Changing opportunities in F&I
August 18, 2003
Filed under Features
As you start review your dealership’s performance in 2003 and begin to plan for 2004, don’t ignore F&I (Finance and Insurance) operations. There are many changing trends and new profit opportunities in this area, and you may even want to hire a specialist dedicated to handling F&I operations in your store.
“There’s a desperate need for (F&I) specialists in dealerships,” says Gart Sutton, an F&I specialist who provides consulting services to dealers and OEMs. Sutton is president of Gart Sutton & Associates, Newport Beach, Calif. “Right now, with privacy acts by the federal government aimed at financial communities, you can’t allow the sales staff to carry the ball and keep up.”
During an interview with Powersports Business, Sutton said powersports dealerships should “identify mature individuals who know what a mortgage is” and who can handle installment loans. Women typically do well in this type of role as financial advisors, says Sutton.
But how does one justify the addition of another person when budgets are tight? Sutton says there are many things an F&I manager can handle, in addition to the F&I duties. The job description can include handling dealer trades, monitoring inventory and managing a rental program, for example.
“In a small store,” says Sutton, “you can justify a business manager because that person can work on parts, apparel and accessories and help make a sale right there. They can fill gaps where the margins are the biggest. You certainly can afford one if you use them properly.”
Working with oem financing
One recent problem seen by some dealers, says Sutton, is the aggressive financing programs being offered by OEMs. With the so-called zero-zero-zero programs offered by some OEMs, there typically isn’t any dealer participation; dealers don’t share in this financing revenue.
Even though dealers may lose revenue when the customer turns to the OEM for financing, there still are opportunities, says Sutton.
“The astute dealer recognizes that these programs do lower the (customer’s) monthly payment,” notes Sutton, “and they do provide an opportunity for selling credit insurance, extended warranties and related products. With the reduced payment, the customer can get all the protection he should have.”
However, Sutton notes that dealers still can participate in some installment and revolving lending programs.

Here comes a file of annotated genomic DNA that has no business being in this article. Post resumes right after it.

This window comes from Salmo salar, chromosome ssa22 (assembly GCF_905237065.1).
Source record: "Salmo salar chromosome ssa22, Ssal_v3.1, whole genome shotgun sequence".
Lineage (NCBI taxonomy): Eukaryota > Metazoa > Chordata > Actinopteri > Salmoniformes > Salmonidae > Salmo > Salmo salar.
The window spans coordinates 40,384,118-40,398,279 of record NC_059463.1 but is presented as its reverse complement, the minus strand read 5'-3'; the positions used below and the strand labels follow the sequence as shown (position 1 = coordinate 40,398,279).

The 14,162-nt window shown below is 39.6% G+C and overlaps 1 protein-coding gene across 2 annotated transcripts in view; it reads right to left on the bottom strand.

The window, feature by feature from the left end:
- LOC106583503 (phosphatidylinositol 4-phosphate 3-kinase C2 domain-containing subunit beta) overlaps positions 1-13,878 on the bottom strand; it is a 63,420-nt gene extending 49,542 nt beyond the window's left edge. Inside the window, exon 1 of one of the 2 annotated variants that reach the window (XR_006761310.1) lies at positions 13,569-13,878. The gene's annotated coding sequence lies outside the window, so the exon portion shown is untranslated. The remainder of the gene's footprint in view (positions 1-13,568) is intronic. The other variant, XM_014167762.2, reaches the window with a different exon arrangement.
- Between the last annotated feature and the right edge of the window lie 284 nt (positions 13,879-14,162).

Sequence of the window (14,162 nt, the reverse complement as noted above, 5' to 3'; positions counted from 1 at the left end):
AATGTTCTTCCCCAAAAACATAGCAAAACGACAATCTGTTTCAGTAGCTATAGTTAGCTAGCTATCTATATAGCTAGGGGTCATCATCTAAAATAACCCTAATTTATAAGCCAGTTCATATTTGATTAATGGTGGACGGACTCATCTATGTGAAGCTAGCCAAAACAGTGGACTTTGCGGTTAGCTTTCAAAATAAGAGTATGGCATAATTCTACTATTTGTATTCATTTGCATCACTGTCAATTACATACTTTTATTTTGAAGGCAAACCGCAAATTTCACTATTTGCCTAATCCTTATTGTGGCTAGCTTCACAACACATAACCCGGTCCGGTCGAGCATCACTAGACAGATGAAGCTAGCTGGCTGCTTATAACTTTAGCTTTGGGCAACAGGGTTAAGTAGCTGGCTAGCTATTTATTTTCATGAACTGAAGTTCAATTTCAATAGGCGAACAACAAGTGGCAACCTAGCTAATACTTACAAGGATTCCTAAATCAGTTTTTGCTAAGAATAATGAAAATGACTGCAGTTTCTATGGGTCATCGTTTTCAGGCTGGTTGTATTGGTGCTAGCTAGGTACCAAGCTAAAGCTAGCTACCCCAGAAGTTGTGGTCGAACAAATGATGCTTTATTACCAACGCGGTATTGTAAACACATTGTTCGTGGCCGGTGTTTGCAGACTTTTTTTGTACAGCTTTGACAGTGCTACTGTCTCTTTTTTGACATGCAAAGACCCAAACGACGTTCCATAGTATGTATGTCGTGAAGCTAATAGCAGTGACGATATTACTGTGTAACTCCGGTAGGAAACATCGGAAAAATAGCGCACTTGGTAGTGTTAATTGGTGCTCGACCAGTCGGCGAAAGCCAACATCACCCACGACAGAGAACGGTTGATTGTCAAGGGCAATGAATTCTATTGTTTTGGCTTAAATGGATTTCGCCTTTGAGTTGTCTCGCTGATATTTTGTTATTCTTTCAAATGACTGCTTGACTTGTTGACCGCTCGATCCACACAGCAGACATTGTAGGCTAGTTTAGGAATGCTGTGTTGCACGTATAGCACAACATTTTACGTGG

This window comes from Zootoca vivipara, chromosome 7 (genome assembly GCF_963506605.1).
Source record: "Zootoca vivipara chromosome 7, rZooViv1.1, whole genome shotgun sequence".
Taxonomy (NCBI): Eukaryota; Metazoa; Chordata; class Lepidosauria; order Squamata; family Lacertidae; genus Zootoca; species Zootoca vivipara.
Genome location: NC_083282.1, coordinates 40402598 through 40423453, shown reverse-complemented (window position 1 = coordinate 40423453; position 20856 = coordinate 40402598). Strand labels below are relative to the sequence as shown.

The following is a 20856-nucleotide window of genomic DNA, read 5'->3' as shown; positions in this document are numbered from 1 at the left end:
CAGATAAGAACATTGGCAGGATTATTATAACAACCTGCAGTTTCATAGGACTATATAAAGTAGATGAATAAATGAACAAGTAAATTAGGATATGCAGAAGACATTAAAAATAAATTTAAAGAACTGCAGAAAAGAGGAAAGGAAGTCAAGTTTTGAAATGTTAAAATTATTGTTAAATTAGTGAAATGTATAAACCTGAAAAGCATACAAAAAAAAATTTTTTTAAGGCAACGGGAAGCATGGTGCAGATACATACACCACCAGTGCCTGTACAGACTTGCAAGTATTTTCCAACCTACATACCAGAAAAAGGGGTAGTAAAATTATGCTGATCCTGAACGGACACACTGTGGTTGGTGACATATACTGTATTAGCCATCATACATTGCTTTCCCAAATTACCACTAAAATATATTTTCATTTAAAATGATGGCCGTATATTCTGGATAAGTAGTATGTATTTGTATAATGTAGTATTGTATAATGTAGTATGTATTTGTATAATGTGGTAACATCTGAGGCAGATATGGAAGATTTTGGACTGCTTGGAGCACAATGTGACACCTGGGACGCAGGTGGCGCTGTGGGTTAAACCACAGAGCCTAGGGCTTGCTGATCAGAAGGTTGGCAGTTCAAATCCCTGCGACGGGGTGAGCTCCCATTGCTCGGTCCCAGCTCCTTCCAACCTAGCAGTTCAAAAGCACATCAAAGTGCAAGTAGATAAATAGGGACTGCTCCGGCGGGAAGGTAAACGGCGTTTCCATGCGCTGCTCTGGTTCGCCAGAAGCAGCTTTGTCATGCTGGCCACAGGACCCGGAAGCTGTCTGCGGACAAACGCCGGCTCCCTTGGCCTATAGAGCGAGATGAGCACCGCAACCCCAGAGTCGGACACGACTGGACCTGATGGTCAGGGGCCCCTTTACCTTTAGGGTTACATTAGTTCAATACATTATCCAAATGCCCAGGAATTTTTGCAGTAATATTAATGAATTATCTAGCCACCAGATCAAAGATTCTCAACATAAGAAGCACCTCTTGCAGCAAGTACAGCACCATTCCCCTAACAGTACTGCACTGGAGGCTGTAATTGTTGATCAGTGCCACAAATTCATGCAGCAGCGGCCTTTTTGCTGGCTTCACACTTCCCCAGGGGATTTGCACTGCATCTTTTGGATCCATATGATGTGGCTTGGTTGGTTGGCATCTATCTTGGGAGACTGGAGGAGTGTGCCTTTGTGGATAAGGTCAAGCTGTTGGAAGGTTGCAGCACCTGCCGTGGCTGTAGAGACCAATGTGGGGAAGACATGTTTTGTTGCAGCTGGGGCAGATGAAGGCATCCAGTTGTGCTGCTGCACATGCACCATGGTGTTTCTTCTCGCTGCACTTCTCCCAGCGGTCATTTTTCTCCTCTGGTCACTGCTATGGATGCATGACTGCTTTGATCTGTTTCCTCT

Installment contracts require the borrower to pay a specific amount each month for a specific term. Dealers can make as much as four points on this type of program, but often there is a cap on the amount he can receive. Dealers make their money by, in effect, buying money from a lender and reselling it at a higher rate to a borrower.
Revolving loans, similar to your credit card loan, require the borrower to pay a minimum amount each month. Typically, a dealer will get a one-time two percent fee on these programs.
Dealers can use revolving credit (normally on an OEM card) as a strong marketing tool, says Sutton. For example, dealers can offer discounts that are good only on this card; they don’t have to pay merchant fees to Master or Visa, the dealer’s name is in front of the customer every month when he receives his statement, and the program provides a current customer database.
Dealers shouldn’t be limited to revolving credit, and they should develop four or five credit sources, including local credit unions.
One developing trend in consumer financing, says Sutton, is a move toward risk-based financing, or tier financing. Instead of one rate for all, it rewards those with good credit by offering them a lower rate. “The more ‘credit challenged’ are charged more for C and D paper,” Sutton notes. “But this is only fair because that’s where the risks are.”
Sutton is quick to point out that dealers should be willing to work with customers who only qualify for a “D” rate. “D paper is not bad paper,” he says, “and your customer should not be offended because they are not an A. So, if you get a C or D person, and your finance company will buy that paper, you have a locked in captive customer.” The customer won’t back out, says Sutton, because often he doesn’t have an alternative and he’ll often return for additional purchases down the road.
A relatively new product, GAP coverage, pays the difference between what a customer owes and what the machine is worth should it be totaled or stolen. Often this type of insurance can be marked up 400%, says Sutton, and it can be very affordable to the customer.
Sutton says that, as a rule of thumb, dealers should consider selling extended warranties to 60%-70% of sales; financing on 50% and GAP insurance on 25% of sales.
Prepaid maintenance programs also are good for the dealer because they build customer loyalty. “The beautiful thing here,” he says, “is that the customer is forced to come back for service. And, Sutton points out, the services can be packaged as a good value and put into one contract with the money received up front.
credit life and disability
Credit life and disability makes payments if the customer can’t do so. But selling this requires a state insurance license. A new product, debt cancellation is being developed by OEMs does the same thing but is not an insurance policy.
“It’s just an agreement between the lender and the consumer,” notes Sutton.